Educational leaders are condemning anti-Christian and anti-Semitic comments made at two different Arizona school district governing board meetings last week. The shocking comments were made during the official Call to the Public portion of meetings of the Chandler Unified School District and Peoria Unified School District meetings.
The anti-Semitic, conspiracy theory-based comment was during the Chandler governing board meeting by a woman who identified herself as Melanie Rettler. During an anti-Covid-19 rant, Rettler accused “the Jews” of promoting the vaccines for financial gain.
“… there is one race that owns all the pharmaceutical companies, and these vaccines aren’t safe, they aren’t effective and they aren’t free. You know that you’re paying for it through the increase in gas prices, the increase in food prices — you’re paying for this, and it’s being taken from your money and being given to these pharmaceutical companies and if you want to bring race into this: It’s the Jews.”
Contrary to other media reports Rettler’s comments did not elicit applause and it drew a rebuke from Arizona
Superintendent of Public Instruction candidate, and immigrant from Israel, Shiry Sapir.
“This abhorrent rhetoric is the direct result of making race and ethnicity the focal point of every conversation in our country,” said Sapir of the comments she described as “utterly unacceptable.”
The anti-Christian conspiracy theory-based comments were made by a woman, who identified herself as Kara Dowdy, during the Peoria governing board meeting. While claiming that Critical Race Theory-based (CRT) curriculum was about teaching tolerance, Dowdy accused opponents of holding “some kind of weird Christian point of view.”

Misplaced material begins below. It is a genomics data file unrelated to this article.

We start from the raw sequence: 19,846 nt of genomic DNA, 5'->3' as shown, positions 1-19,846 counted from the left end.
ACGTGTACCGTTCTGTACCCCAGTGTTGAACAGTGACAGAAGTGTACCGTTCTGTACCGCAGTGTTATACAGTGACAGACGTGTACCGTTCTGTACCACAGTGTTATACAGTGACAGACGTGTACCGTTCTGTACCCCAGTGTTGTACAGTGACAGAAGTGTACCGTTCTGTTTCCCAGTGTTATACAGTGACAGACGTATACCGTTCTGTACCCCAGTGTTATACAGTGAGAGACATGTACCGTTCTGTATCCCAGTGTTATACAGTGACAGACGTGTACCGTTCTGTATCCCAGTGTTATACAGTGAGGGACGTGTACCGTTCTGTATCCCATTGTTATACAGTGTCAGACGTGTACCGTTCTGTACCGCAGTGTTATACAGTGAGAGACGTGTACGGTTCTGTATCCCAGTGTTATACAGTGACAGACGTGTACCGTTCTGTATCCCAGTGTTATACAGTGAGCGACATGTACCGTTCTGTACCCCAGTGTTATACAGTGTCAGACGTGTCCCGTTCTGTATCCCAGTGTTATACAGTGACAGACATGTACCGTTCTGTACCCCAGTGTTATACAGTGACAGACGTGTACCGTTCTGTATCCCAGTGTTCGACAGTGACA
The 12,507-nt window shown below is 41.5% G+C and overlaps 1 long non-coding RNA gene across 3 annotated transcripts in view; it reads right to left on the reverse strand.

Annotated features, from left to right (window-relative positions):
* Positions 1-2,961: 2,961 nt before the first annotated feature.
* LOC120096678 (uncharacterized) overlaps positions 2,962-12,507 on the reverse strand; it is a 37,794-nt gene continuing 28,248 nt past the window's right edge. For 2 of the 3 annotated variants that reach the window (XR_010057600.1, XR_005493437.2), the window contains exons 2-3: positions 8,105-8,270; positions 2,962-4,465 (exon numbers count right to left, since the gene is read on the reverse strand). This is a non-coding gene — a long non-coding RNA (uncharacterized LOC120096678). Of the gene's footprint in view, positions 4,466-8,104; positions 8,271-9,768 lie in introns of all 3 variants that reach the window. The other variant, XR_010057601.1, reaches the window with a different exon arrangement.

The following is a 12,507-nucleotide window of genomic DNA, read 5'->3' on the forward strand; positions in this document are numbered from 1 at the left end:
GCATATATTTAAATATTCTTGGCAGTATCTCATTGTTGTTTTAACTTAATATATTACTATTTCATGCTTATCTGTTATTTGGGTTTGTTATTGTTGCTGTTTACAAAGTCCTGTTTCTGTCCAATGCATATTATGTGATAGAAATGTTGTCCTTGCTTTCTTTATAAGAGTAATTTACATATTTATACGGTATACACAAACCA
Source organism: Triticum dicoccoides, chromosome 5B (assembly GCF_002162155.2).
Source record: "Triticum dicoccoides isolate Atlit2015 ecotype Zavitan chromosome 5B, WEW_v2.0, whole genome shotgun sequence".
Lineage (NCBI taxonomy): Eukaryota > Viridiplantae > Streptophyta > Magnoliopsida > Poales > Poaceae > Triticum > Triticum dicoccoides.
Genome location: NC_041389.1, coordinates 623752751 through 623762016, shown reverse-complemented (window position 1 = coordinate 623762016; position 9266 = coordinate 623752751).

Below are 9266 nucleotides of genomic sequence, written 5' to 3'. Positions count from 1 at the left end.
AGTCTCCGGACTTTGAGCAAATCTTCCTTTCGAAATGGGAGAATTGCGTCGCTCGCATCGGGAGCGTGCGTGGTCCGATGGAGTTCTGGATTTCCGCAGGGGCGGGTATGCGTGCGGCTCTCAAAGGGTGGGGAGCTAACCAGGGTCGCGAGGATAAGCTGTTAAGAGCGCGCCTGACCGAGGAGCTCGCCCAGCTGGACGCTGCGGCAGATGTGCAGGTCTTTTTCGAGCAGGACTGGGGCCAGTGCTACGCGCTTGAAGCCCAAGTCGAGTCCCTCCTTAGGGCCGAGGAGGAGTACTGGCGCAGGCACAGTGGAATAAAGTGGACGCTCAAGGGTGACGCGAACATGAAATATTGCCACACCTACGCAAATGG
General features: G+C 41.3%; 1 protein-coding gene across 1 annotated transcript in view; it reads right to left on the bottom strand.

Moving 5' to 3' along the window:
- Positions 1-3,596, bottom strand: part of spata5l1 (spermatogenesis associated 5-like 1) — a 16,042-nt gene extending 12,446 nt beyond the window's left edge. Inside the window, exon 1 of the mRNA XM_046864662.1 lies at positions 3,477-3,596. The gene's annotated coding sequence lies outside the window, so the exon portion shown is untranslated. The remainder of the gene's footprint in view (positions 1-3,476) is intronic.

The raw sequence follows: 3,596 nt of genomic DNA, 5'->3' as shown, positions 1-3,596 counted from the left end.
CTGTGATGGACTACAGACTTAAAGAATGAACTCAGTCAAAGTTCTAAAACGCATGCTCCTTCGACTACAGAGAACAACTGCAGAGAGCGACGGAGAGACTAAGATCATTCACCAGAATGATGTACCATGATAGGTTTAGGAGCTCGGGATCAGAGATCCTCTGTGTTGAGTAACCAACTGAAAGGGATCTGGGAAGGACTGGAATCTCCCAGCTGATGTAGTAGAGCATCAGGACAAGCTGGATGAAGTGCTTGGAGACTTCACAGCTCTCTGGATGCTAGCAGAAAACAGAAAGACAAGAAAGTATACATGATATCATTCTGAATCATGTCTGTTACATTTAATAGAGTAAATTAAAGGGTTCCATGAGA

“You know my kid has autism. It’s high functioning autism. You want to talk about suicide? It is the highest suicide rate in the country. Kids with high functioning autism have a higher suicide rate than anybody else. I want him to have that Social and Emotional Learning. I want him to know where other kids are coming from. I want him to know the truth about things. The truth about history and as he gets older more true stuff. Stop banning information. Stop asking for information to be banned people and let’s ask to keep education going. This is public education if you have some kind of weird Christian point of view or some kind of racist point of view then start your own ——- school.”
Currently the CRT influenced Social Emotional Learning (SEL) based-curriculum is offered in all areas of study and in every grade in the Peoria Unified School District. Parents who object to it must formally opt-out their child from instruction and hope that district officials honor their preference.
Critical Race theorists claim that “true history” is not taught in public schools, but offer material such as the award-winning piece of fiction, The 1619 Project, as “true history.” Critical Race Theory is a Marxist philosophy that promotes redistribution of wealth and an end to merit-based systems.
In an interview Sunday, Chandler governing board member Lindsay Love offered her own conspiracy theory. Love claimed that there was a “pretty calculated effort” to oppose the racist curriculum.